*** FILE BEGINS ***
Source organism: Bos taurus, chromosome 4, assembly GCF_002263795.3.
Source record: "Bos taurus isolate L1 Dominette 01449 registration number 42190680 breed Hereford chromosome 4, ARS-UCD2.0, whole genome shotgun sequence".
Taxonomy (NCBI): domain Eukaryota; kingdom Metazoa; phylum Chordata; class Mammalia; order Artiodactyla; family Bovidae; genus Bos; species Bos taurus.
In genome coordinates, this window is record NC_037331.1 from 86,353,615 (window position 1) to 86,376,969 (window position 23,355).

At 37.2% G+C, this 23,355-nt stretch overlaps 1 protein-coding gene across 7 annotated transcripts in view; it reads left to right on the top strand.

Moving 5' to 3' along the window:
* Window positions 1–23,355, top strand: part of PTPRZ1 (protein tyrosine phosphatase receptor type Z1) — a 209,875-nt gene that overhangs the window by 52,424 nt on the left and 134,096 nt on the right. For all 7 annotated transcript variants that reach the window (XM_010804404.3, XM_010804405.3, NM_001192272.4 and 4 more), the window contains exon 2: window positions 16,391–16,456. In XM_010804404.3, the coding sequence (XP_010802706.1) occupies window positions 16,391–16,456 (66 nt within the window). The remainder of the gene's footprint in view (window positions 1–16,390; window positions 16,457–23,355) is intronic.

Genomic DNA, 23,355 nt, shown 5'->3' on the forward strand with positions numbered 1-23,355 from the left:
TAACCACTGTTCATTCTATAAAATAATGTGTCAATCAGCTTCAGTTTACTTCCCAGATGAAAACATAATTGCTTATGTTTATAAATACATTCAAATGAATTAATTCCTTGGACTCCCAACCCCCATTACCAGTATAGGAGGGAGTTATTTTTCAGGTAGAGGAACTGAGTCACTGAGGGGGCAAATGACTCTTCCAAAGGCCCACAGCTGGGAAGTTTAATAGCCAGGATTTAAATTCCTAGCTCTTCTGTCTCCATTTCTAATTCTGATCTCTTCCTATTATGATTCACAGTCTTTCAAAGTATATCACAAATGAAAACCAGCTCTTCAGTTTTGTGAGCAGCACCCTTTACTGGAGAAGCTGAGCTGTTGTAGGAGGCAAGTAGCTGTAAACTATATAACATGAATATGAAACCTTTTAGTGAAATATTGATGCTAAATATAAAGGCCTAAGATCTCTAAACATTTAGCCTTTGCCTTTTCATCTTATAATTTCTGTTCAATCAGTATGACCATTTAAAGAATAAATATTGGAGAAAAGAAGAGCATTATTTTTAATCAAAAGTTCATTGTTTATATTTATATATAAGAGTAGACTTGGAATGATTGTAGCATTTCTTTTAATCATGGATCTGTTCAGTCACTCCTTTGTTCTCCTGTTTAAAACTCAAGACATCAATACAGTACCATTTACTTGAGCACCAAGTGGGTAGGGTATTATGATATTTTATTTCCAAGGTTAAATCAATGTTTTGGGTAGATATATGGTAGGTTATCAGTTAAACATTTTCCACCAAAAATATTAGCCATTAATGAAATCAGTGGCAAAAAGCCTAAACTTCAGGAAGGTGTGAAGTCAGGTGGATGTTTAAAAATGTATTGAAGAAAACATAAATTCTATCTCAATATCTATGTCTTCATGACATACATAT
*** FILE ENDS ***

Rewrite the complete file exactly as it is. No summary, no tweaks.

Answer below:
Source organism: Bos taurus, chromosome 4, assembly GCF_002263795.3.
Source record: "Bos taurus isolate L1 Dominette 01449 registration number 42190680 breed Hereford chromosome 4, ARS-UCD2.0, whole genome shotgun sequence".
Taxonomy (NCBI): domain Eukaryota; kingdom Metazoa; phylum Chordata; class Mammalia; order Artiodactyla; family Bovidae; genus Bos; species Bos taurus.
In genome coordinates, this window is record NC_037331.1 from 86,353,615 (window position 1) to 86,376,969 (window position 23,355).

At 37.2% G+C, this 23,355-nt stretch overlaps 1 protein-coding gene across 7 annotated transcripts in view; it reads left to right on the top strand.

Moving 5' to 3' along the window:
* Window positions 1–23,355, top strand: part of PTPRZ1 (protein tyrosine phosphatase receptor type Z1) — a 209,875-nt gene that overhangs the window by 52,424 nt on the left and 134,096 nt on the right. For all 7 annotated transcript variants that reach the window (XM_010804404.3, XM_010804405.3, NM_001192272.4 and 4 more), the window contains exon 2: window positions 16,391–16,456. In XM_010804404.3, the coding sequence (XP_010802706.1) occupies window positions 16,391–16,456 (66 nt within the window). The remainder of the gene's footprint in view (window positions 1–16,390; window positions 16,457–23,355) is intronic.

Genomic DNA, 23,355 nt, shown 5'->3' on the forward strand with positions numbered 1-23,355 from the left:
TAACCACTGTTCATTCTATAAAATAATGTGTCAATCAGCTTCAGTTTACTTCCCAGATGAAAACATAATTGCTTATGTTTATAAATACATTCAAATGAATTAATTCCTTGGACTCCCAACCCCCATTACCAGTATAGGAGGGAGTTATTTTTCAGGTAGAGGAACTGAGTCACTGAGGGGGCAAATGACTCTTCCAAAGGCCCACAGCTGGGAAGTTTAATAGCCAGGATTTAAATTCCTAGCTCTTCTGTCTCCATTTCTAATTCTGATCTCTTCCTATTATGATTCACAGTCTTTCAAAGTATATCACAAATGAAAACCAGCTCTTCAGTTTTGTGAGCAGCACCCTTTACTGGAGAAGCTGAGCTGTTGTAGGAGGCAAGTAGCTGTAAACTATATAACATGAATATGAAACCTTTTAGTGAAATATTGATGCTAAATATAAAGGCCTAAGATCTCTAAACATTTAGCCTTTGCCTTTTCATCTTATAATTTCTGTTCAATCAGTATGACCATTTAAAGAATAAATATTGGAGAAAAGAAGAGCATTATTTTTAATCAAAAGTTCATTGTTTATATTTATATATAAGAGTAGACTTGGAATGATTGTAGCATTTCTTTTAATCATGGATCTGTTCAGTCACTCCTTTGTTCTCCTGTTTAAAACTCAAGACATCAATACAGTACCATTTACTTGAGCACCAAGTGGGTAGGGTATTATGATATTTTATTTCCAAGGTTAAATCAATGTTTTGGGTAGATATATGGTAGGTTATCAGTTAAACATTTTCCACCAAAAATATTAGCCATTAATGAAATCAGTGGCAAAAAGCCTAAACTTCAGGAAGGTGTGAAGTCAGGTGGATGTTTAAAAATGTATTGAAGAAAACATAAATTCTATCTCAATATCTATGTCTTCATGACATACATAT